In his blog Rough Type, Nicholas Carr points out the hypocrisy in Yahoo’s move to dismiss a lawsuit against them filed by jailed Chinese dissidents. The suit is being filed on the behalf of Yu Ling, wife of Wang Xiazoning, who was arrested on some rather suspciously-totalitarian-sounding charges such as “incitement to subvert state power”.
Nick’s argument is simple and goes like this:
Remember back in 2000, when Nazi memorabilia was available for sale on a Yahoo! auction page? A French court ordered them to remove the item since the sale of such items is illegal in France. Yahoo’s top French executive, Philippe Guillanton, argued that:
“Yahoo.com is not doing anything unlawful. It is completely complying with the law of the country in which it operates and where its target audience is,” he said. “Yahoo auctions in the U.S. are ruled by the legal, moral and cultural principles of that country.”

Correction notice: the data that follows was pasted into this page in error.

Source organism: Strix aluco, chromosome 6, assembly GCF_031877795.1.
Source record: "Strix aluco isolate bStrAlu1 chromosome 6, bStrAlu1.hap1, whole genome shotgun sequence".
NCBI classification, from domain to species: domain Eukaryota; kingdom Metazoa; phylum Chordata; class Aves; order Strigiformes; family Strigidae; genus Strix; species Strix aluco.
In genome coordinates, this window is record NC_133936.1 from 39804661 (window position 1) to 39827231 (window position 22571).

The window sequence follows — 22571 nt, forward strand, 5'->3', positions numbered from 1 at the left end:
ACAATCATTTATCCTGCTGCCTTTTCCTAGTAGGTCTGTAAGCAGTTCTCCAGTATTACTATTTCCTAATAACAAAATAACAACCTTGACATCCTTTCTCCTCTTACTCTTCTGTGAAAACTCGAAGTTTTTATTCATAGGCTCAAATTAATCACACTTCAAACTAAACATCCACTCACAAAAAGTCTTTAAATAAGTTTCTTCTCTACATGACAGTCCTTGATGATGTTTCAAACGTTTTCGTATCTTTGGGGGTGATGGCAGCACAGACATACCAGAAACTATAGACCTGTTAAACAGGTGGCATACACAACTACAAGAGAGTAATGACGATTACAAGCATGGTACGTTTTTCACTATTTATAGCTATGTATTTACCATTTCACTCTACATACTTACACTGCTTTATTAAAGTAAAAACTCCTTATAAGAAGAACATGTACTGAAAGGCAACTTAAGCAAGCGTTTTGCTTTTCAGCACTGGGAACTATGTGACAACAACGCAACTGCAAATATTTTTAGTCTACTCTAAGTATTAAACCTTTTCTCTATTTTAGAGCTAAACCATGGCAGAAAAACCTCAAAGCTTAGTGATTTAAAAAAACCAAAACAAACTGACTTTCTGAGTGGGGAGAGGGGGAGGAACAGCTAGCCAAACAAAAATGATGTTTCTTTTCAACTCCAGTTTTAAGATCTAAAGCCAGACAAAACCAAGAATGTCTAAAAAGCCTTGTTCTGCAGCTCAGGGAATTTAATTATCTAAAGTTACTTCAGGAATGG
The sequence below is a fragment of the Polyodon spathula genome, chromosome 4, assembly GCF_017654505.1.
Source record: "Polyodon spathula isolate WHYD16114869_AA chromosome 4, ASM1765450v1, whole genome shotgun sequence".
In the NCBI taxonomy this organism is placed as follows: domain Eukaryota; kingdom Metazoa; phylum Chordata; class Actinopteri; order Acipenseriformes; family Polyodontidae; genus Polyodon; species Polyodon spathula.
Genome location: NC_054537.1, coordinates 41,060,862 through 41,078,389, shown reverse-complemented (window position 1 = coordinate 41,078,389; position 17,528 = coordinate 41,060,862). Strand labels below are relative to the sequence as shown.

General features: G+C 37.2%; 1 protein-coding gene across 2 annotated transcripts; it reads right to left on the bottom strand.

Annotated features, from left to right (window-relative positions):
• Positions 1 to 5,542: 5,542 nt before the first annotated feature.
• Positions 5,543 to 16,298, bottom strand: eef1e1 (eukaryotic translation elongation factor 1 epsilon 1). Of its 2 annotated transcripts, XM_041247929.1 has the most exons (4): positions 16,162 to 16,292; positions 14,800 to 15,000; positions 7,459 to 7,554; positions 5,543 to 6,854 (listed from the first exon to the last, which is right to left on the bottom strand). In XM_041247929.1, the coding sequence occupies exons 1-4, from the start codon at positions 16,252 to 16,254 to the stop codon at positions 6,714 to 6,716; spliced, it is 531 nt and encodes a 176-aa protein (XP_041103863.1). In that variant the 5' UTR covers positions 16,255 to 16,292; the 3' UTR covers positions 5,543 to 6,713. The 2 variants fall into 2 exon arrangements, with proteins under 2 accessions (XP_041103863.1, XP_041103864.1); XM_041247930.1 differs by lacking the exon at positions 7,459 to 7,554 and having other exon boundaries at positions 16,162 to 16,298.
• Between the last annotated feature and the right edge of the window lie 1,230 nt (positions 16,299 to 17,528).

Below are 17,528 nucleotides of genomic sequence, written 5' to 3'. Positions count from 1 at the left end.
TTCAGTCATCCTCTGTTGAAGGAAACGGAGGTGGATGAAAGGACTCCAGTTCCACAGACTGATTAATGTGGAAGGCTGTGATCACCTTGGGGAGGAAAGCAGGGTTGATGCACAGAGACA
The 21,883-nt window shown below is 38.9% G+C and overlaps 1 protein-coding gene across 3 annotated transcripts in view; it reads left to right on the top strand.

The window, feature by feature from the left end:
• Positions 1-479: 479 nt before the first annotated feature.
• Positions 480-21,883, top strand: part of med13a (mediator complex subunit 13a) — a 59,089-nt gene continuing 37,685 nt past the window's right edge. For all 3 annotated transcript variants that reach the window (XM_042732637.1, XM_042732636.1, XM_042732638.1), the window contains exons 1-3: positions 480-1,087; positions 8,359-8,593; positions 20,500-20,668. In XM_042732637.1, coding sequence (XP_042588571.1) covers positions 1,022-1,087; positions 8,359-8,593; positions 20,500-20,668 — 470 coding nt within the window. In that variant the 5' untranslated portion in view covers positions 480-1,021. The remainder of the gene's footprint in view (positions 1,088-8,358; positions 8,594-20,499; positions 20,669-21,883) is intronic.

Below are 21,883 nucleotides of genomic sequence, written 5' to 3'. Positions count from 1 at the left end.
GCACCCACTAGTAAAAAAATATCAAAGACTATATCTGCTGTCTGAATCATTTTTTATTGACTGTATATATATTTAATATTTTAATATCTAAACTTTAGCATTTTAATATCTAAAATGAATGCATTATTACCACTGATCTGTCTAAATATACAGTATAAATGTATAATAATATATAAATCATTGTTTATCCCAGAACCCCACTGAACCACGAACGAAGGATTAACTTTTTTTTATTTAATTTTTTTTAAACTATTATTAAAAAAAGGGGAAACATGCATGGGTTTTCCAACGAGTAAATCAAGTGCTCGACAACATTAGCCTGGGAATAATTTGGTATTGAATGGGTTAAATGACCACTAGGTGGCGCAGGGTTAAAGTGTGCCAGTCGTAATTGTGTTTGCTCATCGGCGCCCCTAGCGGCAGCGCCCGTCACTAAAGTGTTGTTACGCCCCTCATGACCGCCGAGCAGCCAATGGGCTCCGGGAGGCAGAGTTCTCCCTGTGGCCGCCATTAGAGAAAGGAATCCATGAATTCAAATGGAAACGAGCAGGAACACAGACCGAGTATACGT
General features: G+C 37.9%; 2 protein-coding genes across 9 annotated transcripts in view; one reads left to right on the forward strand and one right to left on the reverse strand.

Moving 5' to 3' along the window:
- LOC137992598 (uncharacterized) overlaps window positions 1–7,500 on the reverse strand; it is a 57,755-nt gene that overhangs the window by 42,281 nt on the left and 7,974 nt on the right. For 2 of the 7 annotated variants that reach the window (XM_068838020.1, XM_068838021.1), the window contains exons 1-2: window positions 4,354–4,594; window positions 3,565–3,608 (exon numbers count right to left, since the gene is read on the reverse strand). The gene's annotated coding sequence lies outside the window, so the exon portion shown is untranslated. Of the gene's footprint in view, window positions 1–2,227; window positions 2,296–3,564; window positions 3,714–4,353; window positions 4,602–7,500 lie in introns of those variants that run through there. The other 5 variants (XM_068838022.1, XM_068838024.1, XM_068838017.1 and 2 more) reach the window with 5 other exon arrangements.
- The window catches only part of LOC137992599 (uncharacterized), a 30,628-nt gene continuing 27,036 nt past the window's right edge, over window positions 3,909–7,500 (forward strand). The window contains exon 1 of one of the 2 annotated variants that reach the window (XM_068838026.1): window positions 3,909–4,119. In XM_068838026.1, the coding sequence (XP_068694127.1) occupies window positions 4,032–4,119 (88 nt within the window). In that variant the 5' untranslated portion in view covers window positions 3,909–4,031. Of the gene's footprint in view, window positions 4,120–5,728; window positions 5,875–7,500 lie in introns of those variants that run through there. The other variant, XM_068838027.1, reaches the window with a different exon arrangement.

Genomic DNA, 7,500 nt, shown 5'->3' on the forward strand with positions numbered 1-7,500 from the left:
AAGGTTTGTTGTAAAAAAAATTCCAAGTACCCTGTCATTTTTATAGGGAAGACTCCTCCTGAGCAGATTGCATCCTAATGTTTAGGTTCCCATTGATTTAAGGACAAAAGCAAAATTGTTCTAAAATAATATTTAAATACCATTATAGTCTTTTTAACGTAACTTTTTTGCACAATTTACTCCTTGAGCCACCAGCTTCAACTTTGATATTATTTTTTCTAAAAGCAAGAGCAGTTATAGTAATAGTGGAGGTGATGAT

Simply put, it was “screw you and your French laws, we’re operating in America!”
But now that a Chinese dissident has put the legal ball in their court, Yahoo!’s taking a more “enlightened” citizen-of-the-world view of things:
“This is a lawsuit by citizens of China imprisoned for using the internet in China to express political views in violation of China law. It is a political case challenging the laws and actions of the Chinese government. It has no place in the American courts.”
It’s as if they’ve suddenly discovered the Prime Directive.
Carr sums up the hypocrisy so nicely with this line: This time, Yahoo executives are making no mention of “the legal, moral and cultural principles” of the U.S.
Nicely done, Nick! I salute you with a filet mignon on a flaming sword.